• Spirituality is deeply personal and each of us needs to find our individual way to God. However we still need an understanding of spiritual principles and frameworks in guiding our decision-making choices in spiritual practice. To learn this we need to listen to others who have already walked a spiritual path that knowingly or unknowingly conforms to the basic principles of spiritual practice.

If our desire to progress spiritually is strong, genuine and unbiased, this itself will attract the appropriate person in our life who will be able to help us progress spiritually irrespective of where we are in the world. This is according to the old adage that ‘one should not look for a teacher; the teacher will appear when the student is ready’. In the meantime, one easy avenue for guidance can be private confession, a confidential, non-judgmental time when God's grace is available to all who seek it.

Wednesday, September 18, 2013

How long, O Lord, how long?

It's happened again. An act of unspeakable violence perpetrated at the very heart of our national government. But where is the outrage? Where is the anger? Had this been done by a group stereotyped as terroristic, their would be calls for retaliation and for war - punitive strikes and the like. Alas, because   12 innocent people were executed at the whim of what increasingly seems to be a deranged citizen, we look the other way. In the newspaper this morning, an article noted that the alleged perpetrator was under the radar because the warning signs, so clear in hindsight, rose just short of the standard that would keep him away from firearms that amounted to a weapon of not so mass destruction. Before you get all up in arms, I am a firm supporter of the Constitution and all its amendments. However, as a student of individual rights and their regulation (the topic of my doctoral dissertation), I also am very aware that with each and every right we have there is an equal and opposite responsibility and obligation to be exercised by those who seek to exercise that right. Rights do not exist in a vacuum. They are exercised within a free society. When those rights begin to present a clear and present danger to that society, especially its innocents, then regulation by governing authorities is called for. In short, no right is absolute.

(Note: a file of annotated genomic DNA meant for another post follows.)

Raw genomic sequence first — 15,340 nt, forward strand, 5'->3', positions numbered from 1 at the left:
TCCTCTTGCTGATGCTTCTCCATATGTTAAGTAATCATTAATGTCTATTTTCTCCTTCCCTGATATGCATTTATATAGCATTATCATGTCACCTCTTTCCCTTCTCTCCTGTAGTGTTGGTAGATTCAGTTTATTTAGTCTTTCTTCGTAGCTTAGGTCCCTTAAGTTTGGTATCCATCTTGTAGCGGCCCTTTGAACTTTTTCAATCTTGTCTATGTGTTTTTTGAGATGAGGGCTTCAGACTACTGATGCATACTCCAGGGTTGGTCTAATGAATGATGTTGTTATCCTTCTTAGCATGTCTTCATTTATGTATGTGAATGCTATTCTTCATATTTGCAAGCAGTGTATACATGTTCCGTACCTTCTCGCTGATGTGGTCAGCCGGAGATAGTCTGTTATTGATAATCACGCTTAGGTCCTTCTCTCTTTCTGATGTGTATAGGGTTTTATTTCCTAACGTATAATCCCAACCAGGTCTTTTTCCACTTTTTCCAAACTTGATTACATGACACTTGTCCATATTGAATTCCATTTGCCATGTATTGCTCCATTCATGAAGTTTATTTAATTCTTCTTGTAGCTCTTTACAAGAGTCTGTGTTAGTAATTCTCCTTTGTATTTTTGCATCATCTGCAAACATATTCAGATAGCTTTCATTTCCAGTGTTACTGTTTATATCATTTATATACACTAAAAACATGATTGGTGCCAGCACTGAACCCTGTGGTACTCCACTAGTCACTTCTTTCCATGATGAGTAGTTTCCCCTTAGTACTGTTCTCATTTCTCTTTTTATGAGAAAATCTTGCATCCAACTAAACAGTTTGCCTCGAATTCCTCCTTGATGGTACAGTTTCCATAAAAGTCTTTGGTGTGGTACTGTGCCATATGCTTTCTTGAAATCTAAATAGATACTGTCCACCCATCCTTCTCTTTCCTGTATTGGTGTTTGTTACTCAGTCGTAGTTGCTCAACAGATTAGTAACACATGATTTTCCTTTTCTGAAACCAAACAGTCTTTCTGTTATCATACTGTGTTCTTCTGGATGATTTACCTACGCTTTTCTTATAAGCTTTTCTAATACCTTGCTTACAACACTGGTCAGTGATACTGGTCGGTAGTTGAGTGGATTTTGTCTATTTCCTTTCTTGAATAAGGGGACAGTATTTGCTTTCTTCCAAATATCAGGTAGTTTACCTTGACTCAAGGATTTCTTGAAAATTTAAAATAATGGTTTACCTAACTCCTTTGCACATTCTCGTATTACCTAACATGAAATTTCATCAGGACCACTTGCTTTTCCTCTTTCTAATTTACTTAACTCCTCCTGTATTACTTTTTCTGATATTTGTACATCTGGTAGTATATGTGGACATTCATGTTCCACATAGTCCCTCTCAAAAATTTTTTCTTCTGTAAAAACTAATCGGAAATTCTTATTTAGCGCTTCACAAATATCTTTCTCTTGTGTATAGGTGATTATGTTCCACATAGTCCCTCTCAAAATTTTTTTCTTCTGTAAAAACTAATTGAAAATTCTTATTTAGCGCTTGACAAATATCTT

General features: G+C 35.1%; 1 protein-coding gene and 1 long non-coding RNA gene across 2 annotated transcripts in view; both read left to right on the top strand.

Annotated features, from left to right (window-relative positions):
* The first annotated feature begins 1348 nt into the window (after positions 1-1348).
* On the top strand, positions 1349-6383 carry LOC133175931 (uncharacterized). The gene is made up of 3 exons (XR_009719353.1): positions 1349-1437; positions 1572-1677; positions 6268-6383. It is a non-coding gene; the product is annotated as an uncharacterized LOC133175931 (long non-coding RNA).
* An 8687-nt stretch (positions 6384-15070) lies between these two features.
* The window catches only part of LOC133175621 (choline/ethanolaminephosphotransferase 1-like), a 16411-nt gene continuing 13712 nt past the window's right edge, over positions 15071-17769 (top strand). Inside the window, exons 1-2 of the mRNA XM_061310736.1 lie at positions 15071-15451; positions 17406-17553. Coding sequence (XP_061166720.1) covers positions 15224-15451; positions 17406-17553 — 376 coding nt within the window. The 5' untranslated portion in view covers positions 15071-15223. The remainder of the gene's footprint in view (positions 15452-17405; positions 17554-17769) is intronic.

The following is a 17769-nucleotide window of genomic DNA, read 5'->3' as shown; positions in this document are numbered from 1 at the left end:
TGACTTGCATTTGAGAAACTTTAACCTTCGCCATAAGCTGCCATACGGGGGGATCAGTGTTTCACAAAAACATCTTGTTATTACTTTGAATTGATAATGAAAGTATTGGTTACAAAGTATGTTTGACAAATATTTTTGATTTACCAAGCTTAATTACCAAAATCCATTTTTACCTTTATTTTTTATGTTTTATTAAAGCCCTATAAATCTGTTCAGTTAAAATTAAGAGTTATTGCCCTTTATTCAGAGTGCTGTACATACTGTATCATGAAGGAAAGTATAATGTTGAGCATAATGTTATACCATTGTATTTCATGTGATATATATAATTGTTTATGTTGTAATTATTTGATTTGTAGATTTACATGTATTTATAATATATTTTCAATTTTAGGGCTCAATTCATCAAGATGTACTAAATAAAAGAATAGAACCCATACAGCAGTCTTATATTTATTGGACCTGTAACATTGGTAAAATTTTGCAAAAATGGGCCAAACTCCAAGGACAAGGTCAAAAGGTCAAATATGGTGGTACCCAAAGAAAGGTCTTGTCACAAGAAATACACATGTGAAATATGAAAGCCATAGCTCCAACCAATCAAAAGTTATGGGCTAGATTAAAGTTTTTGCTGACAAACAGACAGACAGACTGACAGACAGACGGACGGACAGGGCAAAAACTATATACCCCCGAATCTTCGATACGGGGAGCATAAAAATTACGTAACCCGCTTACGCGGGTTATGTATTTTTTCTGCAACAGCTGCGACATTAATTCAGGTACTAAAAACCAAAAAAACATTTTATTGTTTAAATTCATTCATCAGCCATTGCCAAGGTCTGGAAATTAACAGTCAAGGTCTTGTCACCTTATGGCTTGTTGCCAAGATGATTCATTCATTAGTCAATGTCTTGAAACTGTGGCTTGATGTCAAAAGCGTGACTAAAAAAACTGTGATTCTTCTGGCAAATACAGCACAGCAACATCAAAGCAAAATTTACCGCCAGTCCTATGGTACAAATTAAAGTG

Could the massacre at the Navy Yard have been avoided. I am not so sure. BUT I can say affirmatively that it is high time we had a rational and honest discussion about the prevalence of guns in our culture, the nature of the arms we bear, the threat they present to society at large, and how we can get a handle on a culture that sees violence as a form of strength and peace-making as weakness. The fact that a mere technicality (the prohibition of sales of assault rifles to non-state residents in Virginia) kept this soul from obtaining even more lethal weapons makes the point. One mass shooting per month is too many (one is too many). Regulation CAN and WILL decrease gun violence. It's time, Lord, it's time.

Monday, September 16, 2013

Step 4: A searching and fearless moral inventory.